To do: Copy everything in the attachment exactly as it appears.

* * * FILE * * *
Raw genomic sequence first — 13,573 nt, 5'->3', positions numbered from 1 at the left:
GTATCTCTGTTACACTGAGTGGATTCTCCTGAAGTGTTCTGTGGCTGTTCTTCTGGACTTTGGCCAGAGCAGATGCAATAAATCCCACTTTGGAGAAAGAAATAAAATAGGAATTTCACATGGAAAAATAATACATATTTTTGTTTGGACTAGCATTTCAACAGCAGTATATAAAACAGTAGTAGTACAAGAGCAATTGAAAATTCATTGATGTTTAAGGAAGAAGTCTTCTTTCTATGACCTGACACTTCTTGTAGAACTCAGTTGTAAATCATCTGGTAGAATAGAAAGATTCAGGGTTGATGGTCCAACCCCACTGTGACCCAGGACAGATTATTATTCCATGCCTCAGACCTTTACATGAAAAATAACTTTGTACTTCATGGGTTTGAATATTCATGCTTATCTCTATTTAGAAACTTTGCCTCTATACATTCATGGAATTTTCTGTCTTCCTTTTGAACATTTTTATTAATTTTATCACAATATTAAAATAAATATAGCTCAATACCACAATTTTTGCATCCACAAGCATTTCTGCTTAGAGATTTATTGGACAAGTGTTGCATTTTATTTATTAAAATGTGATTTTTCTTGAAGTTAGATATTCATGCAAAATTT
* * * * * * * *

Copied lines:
Raw genomic sequence first — 13,573 nt, 5'->3', positions numbered from 1 at the left:
GTATCTCTGTTACACTGAGTGGATTCTCCTGAAGTGTTCTGTGGCTGTTCTTCTGGACTTTGGCCAGAGCAGATGCAATAAATCCCACTTTGGAGAAAGAAATAAAATAGGAATTTCACATGGAAAAATAATACATATTTTTGTTTGGACTAGCATTTCAACAGCAGTATATAAAACAGTAGTAGTACAAGAGCAATTGAAAATTCATTGATGTTTAAGGAAGAAGTCTTCTTTCTATGACCTGACACTTCTTGTAGAACTCAGTTGTAAATCATCTGGTAGAATAGAAAGATTCAGGGTTGATGGTCCAACCCCACTGTGACCCAGGACAGATTATTATTCCATGCCTCAGACCTTTACATGAAAAATAACTTTGTACTTCATGGGTTTGAATATTCATGCTTATCTCTATTTAGAAACTTTGCCTCTATACATTCATGGAATTTTCTGTCTTCCTTTTGAACATTTTTATTAATTTTATCACAATATTAAAATAAATATAGCTCAATACCACAATTTTTGCATCCACAAGCATTTCTGCTTAGAGATTTATTGGACAAGTGTTGCATTTTATTTATTAAAATGTGATTTTTCTTGAAGTTAGATATTCATGCAAAATTT